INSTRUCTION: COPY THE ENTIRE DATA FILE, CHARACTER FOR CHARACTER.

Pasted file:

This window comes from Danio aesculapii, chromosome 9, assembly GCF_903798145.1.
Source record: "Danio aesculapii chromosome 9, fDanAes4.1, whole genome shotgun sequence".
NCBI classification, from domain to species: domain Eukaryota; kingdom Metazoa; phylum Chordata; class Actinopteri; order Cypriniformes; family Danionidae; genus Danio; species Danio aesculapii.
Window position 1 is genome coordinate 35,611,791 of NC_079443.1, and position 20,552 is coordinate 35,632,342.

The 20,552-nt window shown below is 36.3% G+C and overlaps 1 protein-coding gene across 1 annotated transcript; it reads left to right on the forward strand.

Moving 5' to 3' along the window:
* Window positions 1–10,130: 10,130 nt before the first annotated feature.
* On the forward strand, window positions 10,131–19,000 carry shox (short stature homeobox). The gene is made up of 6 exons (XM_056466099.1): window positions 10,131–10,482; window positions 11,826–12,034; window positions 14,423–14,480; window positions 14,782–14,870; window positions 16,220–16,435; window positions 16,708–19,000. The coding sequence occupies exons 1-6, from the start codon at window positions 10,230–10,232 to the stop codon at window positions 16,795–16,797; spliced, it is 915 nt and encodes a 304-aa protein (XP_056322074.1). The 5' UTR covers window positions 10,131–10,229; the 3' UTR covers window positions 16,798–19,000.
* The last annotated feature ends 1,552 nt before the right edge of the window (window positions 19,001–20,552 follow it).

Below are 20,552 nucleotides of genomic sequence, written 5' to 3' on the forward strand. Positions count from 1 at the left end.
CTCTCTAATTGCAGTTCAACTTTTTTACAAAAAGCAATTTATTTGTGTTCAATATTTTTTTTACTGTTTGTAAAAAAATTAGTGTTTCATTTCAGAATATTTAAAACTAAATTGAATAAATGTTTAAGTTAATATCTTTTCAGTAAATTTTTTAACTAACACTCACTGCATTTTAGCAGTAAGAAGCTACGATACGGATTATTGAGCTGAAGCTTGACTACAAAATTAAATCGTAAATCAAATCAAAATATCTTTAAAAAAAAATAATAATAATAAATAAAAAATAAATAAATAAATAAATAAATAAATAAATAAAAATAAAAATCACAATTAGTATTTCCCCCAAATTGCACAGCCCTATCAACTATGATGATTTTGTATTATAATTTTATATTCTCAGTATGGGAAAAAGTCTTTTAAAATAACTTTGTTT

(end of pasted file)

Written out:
This window comes from Danio aesculapii, chromosome 9, assembly GCF_903798145.1.
Source record: "Danio aesculapii chromosome 9, fDanAes4.1, whole genome shotgun sequence".
NCBI classification, from domain to species: domain Eukaryota; kingdom Metazoa; phylum Chordata; class Actinopteri; order Cypriniformes; family Danionidae; genus Danio; species Danio aesculapii.
Window position 1 is genome coordinate 35,611,791 of NC_079443.1, and position 20,552 is coordinate 35,632,342.

The 20,552-nt window shown below is 36.3% G+C and overlaps 1 protein-coding gene across 1 annotated transcript; it reads left to right on the forward strand.

Moving 5' to 3' along the window:
* Window positions 1–10,130: 10,130 nt before the first annotated feature.
* On the forward strand, window positions 10,131–19,000 carry shox (short stature homeobox). The gene is made up of 6 exons (XM_056466099.1): window positions 10,131–10,482; window positions 11,826–12,034; window positions 14,423–14,480; window positions 14,782–14,870; window positions 16,220–16,435; window positions 16,708–19,000. The coding sequence occupies exons 1-6, from the start codon at window positions 10,230–10,232 to the stop codon at window positions 16,795–16,797; spliced, it is 915 nt and encodes a 304-aa protein (XP_056322074.1). The 5' UTR covers window positions 10,131–10,229; the 3' UTR covers window positions 16,798–19,000.
* The last annotated feature ends 1,552 nt before the right edge of the window (window positions 19,001–20,552 follow it).

Below are 20,552 nucleotides of genomic sequence, written 5' to 3' on the forward strand. Positions count from 1 at the left end.
CTCTCTAATTGCAGTTCAACTTTTTTACAAAAAGCAATTTATTTGTGTTCAATATTTTTTTTACTGTTTGTAAAAAAATTAGTGTTTCATTTCAGAATATTTAAAACTAAATTGAATAAATGTTTAAGTTAATATCTTTTCAGTAAATTTTTTAACTAACACTCACTGCATTTTAGCAGTAAGAAGCTACGATACGGATTATTGAGCTGAAGCTTGACTACAAAATTAAATCGTAAATCAAATCAAAATATCTTTAAAAAAAAATAATAATAATAAATAAAAAATAAATAAATAAATAAATAAATAAATAAATAAAAATAAAAATCACAATTAGTATTTCCCCCAAATTGCACAGCCCTATCAACTATGATGATTTTGTATTATAATTTTATATTCTCAGTATGGGAAAAAGTCTTTTAAAATAACTTTGTTT